Records, Retention & IG: Client Files and Client Identities

From the Ethical Grounds Blog (which sounds like the makings of a great name for a firm’s in-house coffee bar…) comes some interesting commentary in the just issued NYSBA Ethics Opinion 1164 (Returning client files without keeping a copy; conditions on compliance): “When a client asks you not to keep a copy of the file” —

  • “A quick recap: Upon the termination of a representation, Rule 1.16(d) requires a lawyer to surrender ‘papers and property to which the client is entitled.’ The client is entitled to ‘the file.’ A lawyer may keep a copy of the file. A lawyer’s malpractice policy might include a provision that requires a lawyer to keep a copy of the file. Today’s question: what to do if a client directs a lawyer not to keep to a copy of a the file?”

  • “Former Employer alleged that Client had misappropriated propriety information, and that some of it was in the data that Client had provided to Lawyer; Client terminated Lawyer, and hired new counsel; Lawyer forwarded the file, but kept a copy, including back-ups of the digital data; Client and Former Employer settled; the settlement required Client to “retrieve and destroy” all of the digital data; Client asks Lawyer to destroy the digital data.

  • The NYSBA’s response: A lawyer has a valid interest in keeping a copy of a former client’s file. The general rule is that a lawyer may do even over a former client’s objection. In New York, a lawyer may condition not keeping a copy on the former client providing a release.”

  • “The lawyer’s interesting in keeping a copy of the file is not unqualified. There may be times when ‘extraordinary circumstances’ exist that favor requiring a lawyer to comply with a former client’s instruction not to keep a copy of the file. A lawyer may condition compliance with a former client’s instruction to destroy copies of the file on obtaining a release and hold-harmless agreement from the former client. A lawyer may condition compliance with a former client’s instruction to destroy copies of the file on creating and keeping an inventory of the material provided to the lawyer by the former client.”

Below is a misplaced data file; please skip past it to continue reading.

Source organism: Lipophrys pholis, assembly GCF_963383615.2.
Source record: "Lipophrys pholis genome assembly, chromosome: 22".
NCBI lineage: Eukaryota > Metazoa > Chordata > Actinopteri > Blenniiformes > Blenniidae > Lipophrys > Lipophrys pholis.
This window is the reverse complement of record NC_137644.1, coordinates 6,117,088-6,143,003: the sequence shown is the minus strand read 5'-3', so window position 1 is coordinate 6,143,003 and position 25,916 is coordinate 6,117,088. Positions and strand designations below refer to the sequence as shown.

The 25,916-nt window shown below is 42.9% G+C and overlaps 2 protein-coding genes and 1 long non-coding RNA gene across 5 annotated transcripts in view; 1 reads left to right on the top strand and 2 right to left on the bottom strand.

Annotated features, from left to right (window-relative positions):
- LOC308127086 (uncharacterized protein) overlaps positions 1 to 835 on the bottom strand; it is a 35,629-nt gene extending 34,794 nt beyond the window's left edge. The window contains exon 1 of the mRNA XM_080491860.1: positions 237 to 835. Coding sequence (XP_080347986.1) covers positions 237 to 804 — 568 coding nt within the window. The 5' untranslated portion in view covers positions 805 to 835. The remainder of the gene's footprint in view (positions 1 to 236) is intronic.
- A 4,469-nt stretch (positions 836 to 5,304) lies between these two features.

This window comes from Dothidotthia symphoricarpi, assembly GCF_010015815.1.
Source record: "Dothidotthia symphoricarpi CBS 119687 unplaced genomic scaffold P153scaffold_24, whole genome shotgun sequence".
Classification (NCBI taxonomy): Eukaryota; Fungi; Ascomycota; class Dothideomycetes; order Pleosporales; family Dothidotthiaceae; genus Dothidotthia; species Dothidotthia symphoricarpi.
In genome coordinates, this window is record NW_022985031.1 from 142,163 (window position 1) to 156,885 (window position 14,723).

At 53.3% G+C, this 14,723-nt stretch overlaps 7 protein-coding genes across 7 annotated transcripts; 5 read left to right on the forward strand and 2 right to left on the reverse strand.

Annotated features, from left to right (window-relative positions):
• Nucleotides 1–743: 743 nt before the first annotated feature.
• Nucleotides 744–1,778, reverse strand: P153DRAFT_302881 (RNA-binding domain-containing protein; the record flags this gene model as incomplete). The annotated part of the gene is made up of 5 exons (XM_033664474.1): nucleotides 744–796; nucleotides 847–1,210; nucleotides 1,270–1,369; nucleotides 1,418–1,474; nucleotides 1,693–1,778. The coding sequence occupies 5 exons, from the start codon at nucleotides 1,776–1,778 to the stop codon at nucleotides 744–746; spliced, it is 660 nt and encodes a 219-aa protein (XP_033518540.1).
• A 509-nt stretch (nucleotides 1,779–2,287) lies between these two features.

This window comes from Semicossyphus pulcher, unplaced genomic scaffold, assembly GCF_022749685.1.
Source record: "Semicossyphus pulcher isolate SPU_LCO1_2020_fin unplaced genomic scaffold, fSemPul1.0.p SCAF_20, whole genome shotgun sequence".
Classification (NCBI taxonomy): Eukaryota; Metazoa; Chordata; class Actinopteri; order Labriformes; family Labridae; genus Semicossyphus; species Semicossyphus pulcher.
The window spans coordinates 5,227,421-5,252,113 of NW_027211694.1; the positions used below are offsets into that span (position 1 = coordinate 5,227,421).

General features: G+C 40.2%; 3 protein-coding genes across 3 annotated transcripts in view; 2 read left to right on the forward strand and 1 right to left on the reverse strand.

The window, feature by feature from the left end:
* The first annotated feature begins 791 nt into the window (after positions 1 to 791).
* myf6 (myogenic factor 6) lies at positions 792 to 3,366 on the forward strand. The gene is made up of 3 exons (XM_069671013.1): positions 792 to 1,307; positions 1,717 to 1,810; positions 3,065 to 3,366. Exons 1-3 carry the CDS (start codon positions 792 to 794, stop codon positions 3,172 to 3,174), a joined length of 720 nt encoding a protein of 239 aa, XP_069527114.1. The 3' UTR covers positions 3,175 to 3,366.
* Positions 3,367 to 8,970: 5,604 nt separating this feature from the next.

Next, a different type of fight over client files: “Covington Told To Hand Whole Client File To Flynn Associate” —

  • “Michael Flynn business associate Bijan Rafiekian won an order on Tuesday [4/9/19] telling Covington & Burling LLP to hand over notes and documents related to a false foreign agent registration that Rafiekian is accused of causing the firm to make about work he and Flynn did for the Turkish government.”

  • “A Virginia federal judge ruled that Covington must hand over the entire client file including notes containing attorneys’ thoughts to Bijan Rafiekian, a former director of the Flynn Intel Group.”

  • “Last month, he subpoenaed Covington for its client file related to the foreign agent registration he’s accused of lying to the firm about, ‘including, but not limited to, notes, memoranda, timesheets, billing records and other documents.’ Covington opposed the demand, saying the material was irrelevant, protected by attorney-client privilege and mingled in a file with non-FARA and non-FIG related work for Flynn. The firm also claimed Rafiekian was not the firm’s client.”

  • “Yes, he is, U.S. District Judge Anthony J. Trenga decided on Tuesday. Judge Trenga pointed to the fact that Flynn and Rafiekian were the only directors and shareholders of FIG. Flynn was CEO and chairman of the two-person board, but the judge said that didn’t give him the sole right to Covington’s work for the company, which Rafiekian says he paid for in part. Instead, the judge said the pair are ‘comparably situated’ within the company under Delaware law.”

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